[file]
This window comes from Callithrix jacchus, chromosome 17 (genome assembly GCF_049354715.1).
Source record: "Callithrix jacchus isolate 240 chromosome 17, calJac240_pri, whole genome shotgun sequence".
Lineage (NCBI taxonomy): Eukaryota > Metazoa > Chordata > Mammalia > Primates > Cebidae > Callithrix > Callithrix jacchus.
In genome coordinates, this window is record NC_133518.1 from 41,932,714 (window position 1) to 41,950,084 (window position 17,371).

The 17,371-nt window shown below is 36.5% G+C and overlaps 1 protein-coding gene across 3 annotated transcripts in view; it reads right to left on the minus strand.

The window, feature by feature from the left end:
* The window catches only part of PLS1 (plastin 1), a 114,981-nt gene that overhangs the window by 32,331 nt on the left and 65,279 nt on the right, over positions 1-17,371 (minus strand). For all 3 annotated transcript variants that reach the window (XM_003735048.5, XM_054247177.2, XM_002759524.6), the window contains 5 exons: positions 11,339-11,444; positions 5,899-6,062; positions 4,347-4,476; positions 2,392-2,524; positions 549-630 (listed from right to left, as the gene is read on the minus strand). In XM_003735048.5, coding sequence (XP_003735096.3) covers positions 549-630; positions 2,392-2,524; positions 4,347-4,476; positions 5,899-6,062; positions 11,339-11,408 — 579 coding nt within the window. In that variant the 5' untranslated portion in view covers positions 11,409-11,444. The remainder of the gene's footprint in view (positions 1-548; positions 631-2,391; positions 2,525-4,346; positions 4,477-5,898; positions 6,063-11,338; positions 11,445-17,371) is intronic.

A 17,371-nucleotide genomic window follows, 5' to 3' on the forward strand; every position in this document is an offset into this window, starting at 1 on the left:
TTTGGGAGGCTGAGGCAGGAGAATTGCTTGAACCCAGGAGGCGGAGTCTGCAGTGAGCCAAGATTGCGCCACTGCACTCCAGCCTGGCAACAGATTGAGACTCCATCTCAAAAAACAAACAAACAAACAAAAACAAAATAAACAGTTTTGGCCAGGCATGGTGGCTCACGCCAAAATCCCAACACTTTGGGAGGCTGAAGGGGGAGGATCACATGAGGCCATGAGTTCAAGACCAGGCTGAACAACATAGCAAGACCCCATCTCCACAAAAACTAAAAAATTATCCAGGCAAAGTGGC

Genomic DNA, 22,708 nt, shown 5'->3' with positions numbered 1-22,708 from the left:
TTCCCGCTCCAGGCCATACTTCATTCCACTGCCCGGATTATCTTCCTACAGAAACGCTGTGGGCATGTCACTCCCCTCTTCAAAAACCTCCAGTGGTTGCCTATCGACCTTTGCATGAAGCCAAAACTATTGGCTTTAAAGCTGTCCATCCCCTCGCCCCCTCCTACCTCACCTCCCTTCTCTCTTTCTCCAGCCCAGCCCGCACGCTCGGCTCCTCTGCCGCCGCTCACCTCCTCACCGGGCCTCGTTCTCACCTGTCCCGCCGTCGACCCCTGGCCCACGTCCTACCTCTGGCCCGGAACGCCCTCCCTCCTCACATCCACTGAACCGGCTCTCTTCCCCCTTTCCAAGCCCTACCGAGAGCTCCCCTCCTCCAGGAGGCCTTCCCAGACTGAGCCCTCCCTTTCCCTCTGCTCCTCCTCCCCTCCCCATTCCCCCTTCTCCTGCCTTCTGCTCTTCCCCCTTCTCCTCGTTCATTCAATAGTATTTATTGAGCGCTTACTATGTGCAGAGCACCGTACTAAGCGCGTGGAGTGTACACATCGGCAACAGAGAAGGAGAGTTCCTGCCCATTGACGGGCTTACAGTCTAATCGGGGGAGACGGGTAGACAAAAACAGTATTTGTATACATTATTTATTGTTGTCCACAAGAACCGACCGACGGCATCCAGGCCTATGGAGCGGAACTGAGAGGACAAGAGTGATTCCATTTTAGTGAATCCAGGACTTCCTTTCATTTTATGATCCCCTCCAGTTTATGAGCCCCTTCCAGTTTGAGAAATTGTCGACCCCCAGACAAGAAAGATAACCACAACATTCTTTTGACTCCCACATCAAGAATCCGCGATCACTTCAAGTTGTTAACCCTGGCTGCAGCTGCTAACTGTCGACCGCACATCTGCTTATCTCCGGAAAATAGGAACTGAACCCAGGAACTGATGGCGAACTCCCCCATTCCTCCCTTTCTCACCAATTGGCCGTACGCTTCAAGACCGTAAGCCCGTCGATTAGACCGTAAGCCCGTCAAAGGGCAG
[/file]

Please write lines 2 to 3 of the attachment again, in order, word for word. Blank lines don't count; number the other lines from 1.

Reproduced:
Source record: "Callithrix jacchus isolate 240 chromosome 17, calJac240_pri, whole genome shotgun sequence".
Lineage (NCBI taxonomy): Eukaryota > Metazoa > Chordata > Mammalia > Primates > Cebidae > Callithrix > Callithrix jacchus.